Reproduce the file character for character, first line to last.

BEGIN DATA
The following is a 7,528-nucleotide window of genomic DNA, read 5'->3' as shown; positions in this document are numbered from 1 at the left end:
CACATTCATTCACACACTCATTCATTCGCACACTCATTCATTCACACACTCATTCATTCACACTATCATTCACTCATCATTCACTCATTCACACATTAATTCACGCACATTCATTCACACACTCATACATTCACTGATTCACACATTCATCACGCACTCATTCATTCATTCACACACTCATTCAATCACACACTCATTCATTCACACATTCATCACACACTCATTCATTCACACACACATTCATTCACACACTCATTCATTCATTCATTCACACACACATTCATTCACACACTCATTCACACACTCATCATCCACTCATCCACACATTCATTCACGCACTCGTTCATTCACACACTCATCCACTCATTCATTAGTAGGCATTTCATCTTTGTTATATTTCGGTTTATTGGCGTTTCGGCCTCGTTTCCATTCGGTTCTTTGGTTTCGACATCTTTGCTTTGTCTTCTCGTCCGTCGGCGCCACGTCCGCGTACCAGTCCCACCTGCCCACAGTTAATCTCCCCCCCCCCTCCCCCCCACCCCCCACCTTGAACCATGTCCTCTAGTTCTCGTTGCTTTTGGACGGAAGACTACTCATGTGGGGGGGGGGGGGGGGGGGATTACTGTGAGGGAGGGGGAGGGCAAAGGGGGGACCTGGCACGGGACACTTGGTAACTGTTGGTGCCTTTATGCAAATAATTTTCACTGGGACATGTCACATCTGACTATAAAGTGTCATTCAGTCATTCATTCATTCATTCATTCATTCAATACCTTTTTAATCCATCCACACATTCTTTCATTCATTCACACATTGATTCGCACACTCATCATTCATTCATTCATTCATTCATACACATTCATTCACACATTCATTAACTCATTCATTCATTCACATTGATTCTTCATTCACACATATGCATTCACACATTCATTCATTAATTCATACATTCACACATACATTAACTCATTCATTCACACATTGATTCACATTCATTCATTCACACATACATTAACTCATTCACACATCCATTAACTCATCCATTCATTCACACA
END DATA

The following is a 7,528-nucleotide window of genomic DNA, read 5'->3' as shown; positions in this document are numbered from 1 at the left end:
CACATTCATTCACACACTCATTCATTCGCACACTCATTCATTCACACACTCATTCATTCACACTATCATTCACTCATCATTCACTCATTCACACATTAATTCACGCACATTCATTCACACACTCATACATTCACTGATTCACACATTCATCACGCACTCATTCATTCATTCACACACTCATTCAATCACACACTCATTCATTCACACATTCATCACACACTCATTCATTCACACACACATTCATTCACACACTCATTCATTCATTCATTCACACACACATTCATTCACACACTCATTCACACACTCATCATCCACTCATCCACACATTCATTCACGCACTCGTTCATTCACACACTCATCCACTCATTCATTAGTAGGCATTTCATCTTTGTTATATTTCGGTTTATTGGCGTTTCGGCCTCGTTTCCATTCGGTTCTTTGGTTTCGACATCTTTGCTTTGTCTTCTCGTCCGTCGGCGCCACGTCCGCGTACCAGTCCCACCTGCCCACAGTTAATCTCCCCCCCCCCTCCCCCCCACCCCCCACCTTGAACCATGTCCTCTAGTTCTCGTTGCTTTTGGACGGAAGACTACTCATGTGGGGGGGGGGGGGGGGGGGATTACTGTGAGGGAGGGGGAGGGCAAAGGGGGGACCTGGCACGGGACACTTGGTAACTGTTGGTGCCTTTATGCAAATAATTTTCACTGGGACATGTCACATCTGACTATAAAGTGTCATTCAGTCATTCATTCATTCATTCATTCATTCAATACCTTTTTAATCCATCCACACATTCTTTCATTCATTCACACATTGATTCGCACACTCATCATTCATTCATTCATTCATTCATACACATTCATTCACACATTCATTAACTCATTCATTCATTCACATTGATTCTTCATTCACACATATGCATTCACACATTCATTCATTAATTCATACATTCACACATACATTAACTCATTCATTCACACATTGATTCACATTCATTCATTCACACATACATTAACTCATTCACACATCCATTAACTCATCCATTCATTCACACA